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Truckers plan A9 rolling roadblocks

By Jamie Durent

HGV driver Conor McKenna is leading the protest
HGV driver Conor McKenna is leading the protest

LORRY drivers are to stage a mass protest against the installation of average speed cameras on the A9 in a move which is expected to cause major traffic delays.

Vehicles from across the country will leave simultaneously from Inverness and Perth and drive at 40mph along the route to highlight what will happen when the cameras become operational next summer.

Organiser Conor McKenna expects a minimum of 80 lorries to leave from the Highland Capital, but as yet is unsure of how many will travel from Perth to Inverness. The date of the protest has been set but is being kept secret to ensure the HGVs encounter typical traffic conditions.

"We want something that has a big impact," said 29-year-old Mr McKenna, of Kinmylies, Inverness, who works for DPS in Dingwall. "It needs to be dramatic to show the government the problems this will cause."

Transport minister Keith Brown announced last week he had accepted a recommendation from the A9 Safety Group that average speed cameras should be installed along the entire 139-mile route between Inverness and Dunblane, a stretch which includes both dual and single carriageway sections and has seen several fatal accidents over the past 12 months.

Costing £2.5 million, it will be the longest continuous stretch covered by average speed cameras in the UK. An online campaign opposing the plan has already attracted thousands of supporters.

"These proposals are simply putting a plaster on a bleeding wound and the only way the A9 Safety Group will listen is if something happens," Mr McKenna continued. "We were not consulted on this matter.

"Costs will go up and it could be a disaster for smaller haulage companies. The A9 Safety Group needs the finger pointing at them as they are just not thinking."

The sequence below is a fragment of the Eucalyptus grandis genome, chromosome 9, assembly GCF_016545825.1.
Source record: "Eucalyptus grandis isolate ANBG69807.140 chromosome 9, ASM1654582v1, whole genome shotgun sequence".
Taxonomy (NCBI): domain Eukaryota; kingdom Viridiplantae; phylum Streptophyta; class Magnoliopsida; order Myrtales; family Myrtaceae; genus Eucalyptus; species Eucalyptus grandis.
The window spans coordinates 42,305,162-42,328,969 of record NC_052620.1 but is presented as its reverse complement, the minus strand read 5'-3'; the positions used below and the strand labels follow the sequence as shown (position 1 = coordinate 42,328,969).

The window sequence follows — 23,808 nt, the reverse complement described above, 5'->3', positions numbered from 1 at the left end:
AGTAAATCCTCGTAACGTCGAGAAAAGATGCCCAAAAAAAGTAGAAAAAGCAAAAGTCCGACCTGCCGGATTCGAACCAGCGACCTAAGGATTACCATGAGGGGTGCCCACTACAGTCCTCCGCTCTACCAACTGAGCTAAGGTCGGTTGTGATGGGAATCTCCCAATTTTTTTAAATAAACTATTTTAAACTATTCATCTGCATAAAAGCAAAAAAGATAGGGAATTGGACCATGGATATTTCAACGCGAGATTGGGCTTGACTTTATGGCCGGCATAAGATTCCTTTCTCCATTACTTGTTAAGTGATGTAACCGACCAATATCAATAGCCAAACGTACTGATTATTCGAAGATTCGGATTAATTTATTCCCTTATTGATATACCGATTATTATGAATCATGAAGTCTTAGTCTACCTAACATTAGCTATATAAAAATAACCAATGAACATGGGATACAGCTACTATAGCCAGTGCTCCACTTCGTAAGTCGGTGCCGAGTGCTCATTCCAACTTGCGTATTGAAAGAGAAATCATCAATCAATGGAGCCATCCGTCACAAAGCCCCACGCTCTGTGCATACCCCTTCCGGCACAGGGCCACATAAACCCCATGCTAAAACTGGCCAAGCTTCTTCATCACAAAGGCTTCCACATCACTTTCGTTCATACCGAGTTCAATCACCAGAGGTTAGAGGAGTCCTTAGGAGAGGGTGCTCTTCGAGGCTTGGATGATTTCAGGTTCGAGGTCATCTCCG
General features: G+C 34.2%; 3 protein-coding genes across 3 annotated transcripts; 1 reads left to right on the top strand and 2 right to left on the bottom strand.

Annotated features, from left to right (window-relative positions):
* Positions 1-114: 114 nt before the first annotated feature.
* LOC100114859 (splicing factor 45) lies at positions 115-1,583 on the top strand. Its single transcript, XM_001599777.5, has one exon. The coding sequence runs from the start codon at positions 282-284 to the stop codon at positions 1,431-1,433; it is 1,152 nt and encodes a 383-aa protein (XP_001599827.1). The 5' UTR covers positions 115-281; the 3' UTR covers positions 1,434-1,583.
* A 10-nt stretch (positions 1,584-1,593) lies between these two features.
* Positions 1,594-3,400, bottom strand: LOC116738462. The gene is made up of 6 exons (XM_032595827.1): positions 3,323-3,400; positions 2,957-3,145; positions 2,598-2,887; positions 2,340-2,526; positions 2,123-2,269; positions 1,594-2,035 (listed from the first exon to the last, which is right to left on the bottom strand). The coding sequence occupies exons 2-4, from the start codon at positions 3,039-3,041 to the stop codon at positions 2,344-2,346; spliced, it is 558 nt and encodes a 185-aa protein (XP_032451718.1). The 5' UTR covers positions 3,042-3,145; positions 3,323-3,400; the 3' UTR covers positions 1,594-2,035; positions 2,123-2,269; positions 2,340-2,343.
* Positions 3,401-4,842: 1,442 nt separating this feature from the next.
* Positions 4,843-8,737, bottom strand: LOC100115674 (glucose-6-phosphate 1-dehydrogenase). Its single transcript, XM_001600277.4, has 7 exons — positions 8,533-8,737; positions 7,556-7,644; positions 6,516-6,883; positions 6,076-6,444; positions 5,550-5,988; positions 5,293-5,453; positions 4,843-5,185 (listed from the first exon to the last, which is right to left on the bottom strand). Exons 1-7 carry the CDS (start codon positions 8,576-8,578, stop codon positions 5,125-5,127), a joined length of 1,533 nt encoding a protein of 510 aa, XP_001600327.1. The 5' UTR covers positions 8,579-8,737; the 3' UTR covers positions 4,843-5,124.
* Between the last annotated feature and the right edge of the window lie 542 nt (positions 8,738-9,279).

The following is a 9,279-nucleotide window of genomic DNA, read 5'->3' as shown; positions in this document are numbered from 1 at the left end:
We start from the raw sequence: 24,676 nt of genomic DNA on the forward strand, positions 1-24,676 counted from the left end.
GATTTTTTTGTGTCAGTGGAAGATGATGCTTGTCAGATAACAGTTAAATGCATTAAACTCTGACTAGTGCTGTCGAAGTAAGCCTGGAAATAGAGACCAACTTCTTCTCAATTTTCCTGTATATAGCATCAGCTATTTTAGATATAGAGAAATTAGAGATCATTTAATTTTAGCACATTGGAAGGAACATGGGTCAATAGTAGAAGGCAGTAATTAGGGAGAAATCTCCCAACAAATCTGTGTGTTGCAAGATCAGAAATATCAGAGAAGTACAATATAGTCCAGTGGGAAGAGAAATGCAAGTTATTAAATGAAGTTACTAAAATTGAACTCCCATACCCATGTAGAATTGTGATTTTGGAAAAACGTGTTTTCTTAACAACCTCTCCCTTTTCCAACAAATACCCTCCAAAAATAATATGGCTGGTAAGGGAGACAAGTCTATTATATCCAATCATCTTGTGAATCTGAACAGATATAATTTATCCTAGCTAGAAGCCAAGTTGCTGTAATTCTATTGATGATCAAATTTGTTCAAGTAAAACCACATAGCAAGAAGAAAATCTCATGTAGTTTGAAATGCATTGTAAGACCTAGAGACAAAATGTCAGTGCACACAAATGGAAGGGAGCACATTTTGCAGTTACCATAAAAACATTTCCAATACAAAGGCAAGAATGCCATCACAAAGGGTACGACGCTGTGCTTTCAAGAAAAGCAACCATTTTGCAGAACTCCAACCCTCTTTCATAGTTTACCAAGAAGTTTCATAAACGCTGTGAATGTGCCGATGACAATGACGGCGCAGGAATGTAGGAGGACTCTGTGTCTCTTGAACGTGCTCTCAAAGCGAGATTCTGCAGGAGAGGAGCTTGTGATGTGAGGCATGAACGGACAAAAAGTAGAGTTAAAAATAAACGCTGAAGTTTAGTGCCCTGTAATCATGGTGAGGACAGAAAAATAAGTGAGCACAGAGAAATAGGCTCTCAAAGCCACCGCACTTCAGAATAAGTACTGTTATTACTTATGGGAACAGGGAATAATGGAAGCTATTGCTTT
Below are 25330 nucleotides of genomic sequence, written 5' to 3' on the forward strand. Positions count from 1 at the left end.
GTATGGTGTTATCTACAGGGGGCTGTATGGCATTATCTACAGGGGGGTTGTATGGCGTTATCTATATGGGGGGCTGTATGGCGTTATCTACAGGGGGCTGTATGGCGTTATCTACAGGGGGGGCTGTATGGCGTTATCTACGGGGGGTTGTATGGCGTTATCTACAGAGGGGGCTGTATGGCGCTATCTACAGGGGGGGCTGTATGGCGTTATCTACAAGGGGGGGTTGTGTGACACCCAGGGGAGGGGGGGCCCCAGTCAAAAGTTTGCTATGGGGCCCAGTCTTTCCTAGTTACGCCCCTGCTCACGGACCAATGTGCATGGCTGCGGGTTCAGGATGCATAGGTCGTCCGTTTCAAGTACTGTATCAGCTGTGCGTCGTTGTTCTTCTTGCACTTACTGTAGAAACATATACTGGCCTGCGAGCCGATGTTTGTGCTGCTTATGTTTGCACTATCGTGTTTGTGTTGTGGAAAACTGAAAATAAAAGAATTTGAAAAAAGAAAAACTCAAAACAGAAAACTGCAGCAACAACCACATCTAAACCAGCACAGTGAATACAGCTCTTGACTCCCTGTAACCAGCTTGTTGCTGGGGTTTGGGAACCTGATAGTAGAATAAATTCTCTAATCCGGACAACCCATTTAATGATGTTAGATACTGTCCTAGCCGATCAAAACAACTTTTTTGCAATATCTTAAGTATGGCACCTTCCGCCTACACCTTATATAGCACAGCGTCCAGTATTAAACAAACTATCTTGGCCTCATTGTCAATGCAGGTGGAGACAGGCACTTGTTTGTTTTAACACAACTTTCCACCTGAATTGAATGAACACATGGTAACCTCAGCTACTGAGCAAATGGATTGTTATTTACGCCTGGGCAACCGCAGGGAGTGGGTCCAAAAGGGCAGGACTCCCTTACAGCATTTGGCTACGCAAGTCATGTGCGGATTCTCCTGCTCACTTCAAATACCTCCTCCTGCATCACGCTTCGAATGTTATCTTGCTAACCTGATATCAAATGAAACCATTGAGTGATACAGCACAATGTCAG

Mr McKenna is already leading a separate campaign for the speed limit for HGVs on single carriageways to be raised from 40mph to 50mph, saying lorry drivers were often breaking the law on the A9 to keep traffic moving.

More than 100 cameras will be placed at around 40 sites between the Keir Roundabout in Dunblane and the Raigmore Interchange in Inverness, with the first expected to be introduced early next year.

Dualling the A9 is expected to begin in 2015-16, with the Scottish government committing £3 billion to turning 80 miles of the road into dual carriageway. However, ministers are resisting calls to speed up the work, which is not scheduled to be completed until 2025.

Mike Burns runs the Facebook group "A9 Average Speed Cameras are not the answer", which by yesterday had over 7500 likes, and is liaising with Mr McKenna over the protest.

"The main aim is to attract the debate that we have never had on this issue as we need a majority solution, not a quick fix," he said.

"Both groups are planning a meeting this weekend to discuss the tactics of this and we may do a quick fund-raise, so we can film the impact from the air."

Transport Scotland last night rejected Mr McKenna’s claims that HGV drivers were not consulted about the proposals.

"Average speed cameras create a level playing field for hauliers and allow other motorists to overtake more safely and within the speed limit," said a spokeswoman.

Dave Stewart, Labour MSP for the Highlands who worked with Mr McKenna on his 50mph campaign, has received complaints from constituents, including HGV drivers, concerned about the introduction of cameras.

"In my mind, the only solution is to dual the A9 and to bring forward the start date of the programme," he said.

Phil Flanders, Road Haulage Association director for Scotland said: "It (average speed cameras) will undoubtedly make an impact on some of the high speeds we see on the road, but it is a bit of a grey area for those who just go over the speed limit for overtaking vehicles."

About the protest, he added: "Forty is the speed limit, nobody can jump about and complain at hauliers driving at the speed limit."

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